A girl of dark complexion is she
Ever ready to embrace,
desirable in beauty,
with delicately bulging breasts
and long flowing hair!
How can I forget her and be at rest?
In her look is such longing
as in the look of a new-born tender calf
that longs to see its mother whose udders are ready to flow!
- Siraikkudiaannthaiaar. (Kuruntokai - 132)

These poems artistically describe the sun, the moon and the nature. They however do not describe the nature for its own sake, rather they are utilised as containers of various aspects of human life. Nature provides the rich background for human emotions.

The poets of Ettutokai believed in the unique effects of a few deft touches of description, not in the elaborate and full descriptions of all the parts of a beautiful object or scene. They preferred to directly describe an object with a few vivid words just enough to communicate the emotions associated with the physical object. In this they can be compared with the Japanese Haiku poetic style.

The poems of Ettutokai are composed using a number of meters unique to Tamil poetry.

Akaval Meter

Of the eight anthologies five are on Akam, two on Puram, and one on both. Six of them are in 'akaval' metre which is a kind of verse, interspersed with alliterations and rhymes. The poems on Akam as well as Puram theme are written in this metre and its regulated and subtle music adds to the poetic beauty. This metre is a simple but wonderful instrument, which causes no impediment to the freedom of expression of the poet. It has been found to be an appropriate and natural medium for the expression of the valuable experience of the poets.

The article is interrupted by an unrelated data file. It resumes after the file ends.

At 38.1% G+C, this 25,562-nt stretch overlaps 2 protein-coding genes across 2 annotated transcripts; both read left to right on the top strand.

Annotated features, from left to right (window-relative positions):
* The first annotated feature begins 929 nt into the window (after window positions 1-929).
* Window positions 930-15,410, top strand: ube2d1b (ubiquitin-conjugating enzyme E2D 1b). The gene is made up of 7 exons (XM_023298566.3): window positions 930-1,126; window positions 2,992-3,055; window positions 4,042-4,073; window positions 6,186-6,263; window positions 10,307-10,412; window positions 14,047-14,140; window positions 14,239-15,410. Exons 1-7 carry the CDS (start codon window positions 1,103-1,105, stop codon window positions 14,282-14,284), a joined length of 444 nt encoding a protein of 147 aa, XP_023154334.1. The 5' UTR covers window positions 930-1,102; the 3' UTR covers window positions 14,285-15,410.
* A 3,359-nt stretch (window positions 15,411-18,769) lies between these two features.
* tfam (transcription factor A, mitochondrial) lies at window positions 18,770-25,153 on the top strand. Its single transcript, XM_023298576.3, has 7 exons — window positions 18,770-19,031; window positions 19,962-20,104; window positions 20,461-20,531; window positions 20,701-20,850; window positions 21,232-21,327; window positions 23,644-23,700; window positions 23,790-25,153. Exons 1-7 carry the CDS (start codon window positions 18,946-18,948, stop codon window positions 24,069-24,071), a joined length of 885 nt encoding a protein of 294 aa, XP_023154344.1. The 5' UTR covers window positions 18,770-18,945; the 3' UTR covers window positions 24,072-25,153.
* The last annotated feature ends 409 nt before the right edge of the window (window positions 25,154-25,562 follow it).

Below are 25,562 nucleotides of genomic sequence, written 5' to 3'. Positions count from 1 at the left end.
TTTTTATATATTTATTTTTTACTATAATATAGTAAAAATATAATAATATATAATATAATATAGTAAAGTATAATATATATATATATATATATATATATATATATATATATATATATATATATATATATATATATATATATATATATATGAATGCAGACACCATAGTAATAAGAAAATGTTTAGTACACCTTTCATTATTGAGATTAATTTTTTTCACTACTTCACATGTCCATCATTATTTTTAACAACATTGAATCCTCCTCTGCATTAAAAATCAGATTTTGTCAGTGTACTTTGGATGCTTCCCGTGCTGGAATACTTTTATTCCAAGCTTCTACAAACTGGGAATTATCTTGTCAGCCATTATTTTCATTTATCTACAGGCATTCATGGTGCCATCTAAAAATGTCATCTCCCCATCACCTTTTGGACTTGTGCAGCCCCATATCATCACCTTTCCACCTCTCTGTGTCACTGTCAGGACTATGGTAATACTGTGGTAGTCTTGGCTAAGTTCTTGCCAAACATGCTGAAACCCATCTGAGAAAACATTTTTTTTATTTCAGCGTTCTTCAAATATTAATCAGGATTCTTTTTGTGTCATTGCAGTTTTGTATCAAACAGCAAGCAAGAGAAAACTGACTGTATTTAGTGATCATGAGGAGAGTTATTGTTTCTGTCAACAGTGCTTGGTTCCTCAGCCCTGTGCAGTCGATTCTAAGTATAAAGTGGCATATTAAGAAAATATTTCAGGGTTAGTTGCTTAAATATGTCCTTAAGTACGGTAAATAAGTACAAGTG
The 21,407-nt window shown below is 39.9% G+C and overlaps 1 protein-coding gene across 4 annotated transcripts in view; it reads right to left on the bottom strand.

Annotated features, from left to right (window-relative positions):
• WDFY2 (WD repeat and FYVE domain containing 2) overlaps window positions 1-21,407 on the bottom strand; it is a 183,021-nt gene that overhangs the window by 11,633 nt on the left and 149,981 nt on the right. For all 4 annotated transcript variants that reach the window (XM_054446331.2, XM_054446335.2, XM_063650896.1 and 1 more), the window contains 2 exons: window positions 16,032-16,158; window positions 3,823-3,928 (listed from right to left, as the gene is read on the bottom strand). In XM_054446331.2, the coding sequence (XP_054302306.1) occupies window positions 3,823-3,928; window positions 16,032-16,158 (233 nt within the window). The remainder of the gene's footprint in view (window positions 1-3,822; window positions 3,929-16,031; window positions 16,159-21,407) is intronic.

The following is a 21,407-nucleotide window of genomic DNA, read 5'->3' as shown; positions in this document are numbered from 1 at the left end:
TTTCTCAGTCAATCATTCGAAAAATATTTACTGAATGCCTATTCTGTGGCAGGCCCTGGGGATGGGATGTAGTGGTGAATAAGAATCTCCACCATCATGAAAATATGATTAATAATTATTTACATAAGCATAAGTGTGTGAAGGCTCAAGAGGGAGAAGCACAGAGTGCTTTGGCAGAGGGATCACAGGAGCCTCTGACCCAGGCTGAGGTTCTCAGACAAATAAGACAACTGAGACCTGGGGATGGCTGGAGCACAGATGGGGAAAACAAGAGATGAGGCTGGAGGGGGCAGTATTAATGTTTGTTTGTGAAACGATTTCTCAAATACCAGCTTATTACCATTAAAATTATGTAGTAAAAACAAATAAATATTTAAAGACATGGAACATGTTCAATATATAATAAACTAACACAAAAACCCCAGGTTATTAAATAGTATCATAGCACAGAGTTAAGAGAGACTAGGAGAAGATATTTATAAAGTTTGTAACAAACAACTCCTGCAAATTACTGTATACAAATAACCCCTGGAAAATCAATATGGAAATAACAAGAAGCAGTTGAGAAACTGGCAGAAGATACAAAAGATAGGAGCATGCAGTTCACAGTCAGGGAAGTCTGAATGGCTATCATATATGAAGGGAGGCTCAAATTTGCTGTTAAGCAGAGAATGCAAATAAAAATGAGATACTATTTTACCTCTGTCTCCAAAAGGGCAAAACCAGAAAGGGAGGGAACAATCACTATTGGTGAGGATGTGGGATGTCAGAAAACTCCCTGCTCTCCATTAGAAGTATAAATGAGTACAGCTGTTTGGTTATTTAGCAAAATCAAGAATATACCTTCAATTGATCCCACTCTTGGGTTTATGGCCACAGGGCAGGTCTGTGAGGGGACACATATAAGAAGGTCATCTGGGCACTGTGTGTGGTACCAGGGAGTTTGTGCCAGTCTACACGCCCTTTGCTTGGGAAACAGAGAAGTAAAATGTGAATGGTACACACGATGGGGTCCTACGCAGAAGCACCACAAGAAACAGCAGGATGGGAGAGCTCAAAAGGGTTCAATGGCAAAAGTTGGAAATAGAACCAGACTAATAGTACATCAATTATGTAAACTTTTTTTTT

Kali Meters

The other two anthologies that are not written in akaval metre are Kaliththokai and Paripaatal. The poems of Kalittokai are in Kali metre which is known for its dramatic and lyrical qualities and which, according to Tolkappiyam is well suited to express the emotions of the lovers. There is repetition of certain lines and phrases and this, added to the haunting music of the metre, is very appealing.

Paripaatal Meter

Paripaatal is a metre full of rhythm and music and the anthology known by this name consists of songs composed in this metre. There are religious poems as well as those on love-themes. The love-theme is worked against the background of bathing festivities. These songs were sung in different tunes as is evident from the notes on the music at the end of these. The names of the musicians who set tunes to these songs are also mentioned therein.

Religion in Ettuthokai

In general the poets of the ancient Sangam period were not overtly religious. They were content writing in praise of their patron the king or about the idealised man and his paramour. But Paripaatal is a notable exception. This is a collection of poems, which are set to music and written about Thirumaal, Murugan and the river Vaigai. This must be the earliest Tamil religious work known to us.

References

  • Varadarajan, M, First International Conference Seminar of Tamil Studies, Kuala Lumpur, Malaysia, April 1966
  • Tamilnation.org, "Tamil Language & Tamil Literature". URL accessed 2006-04-16.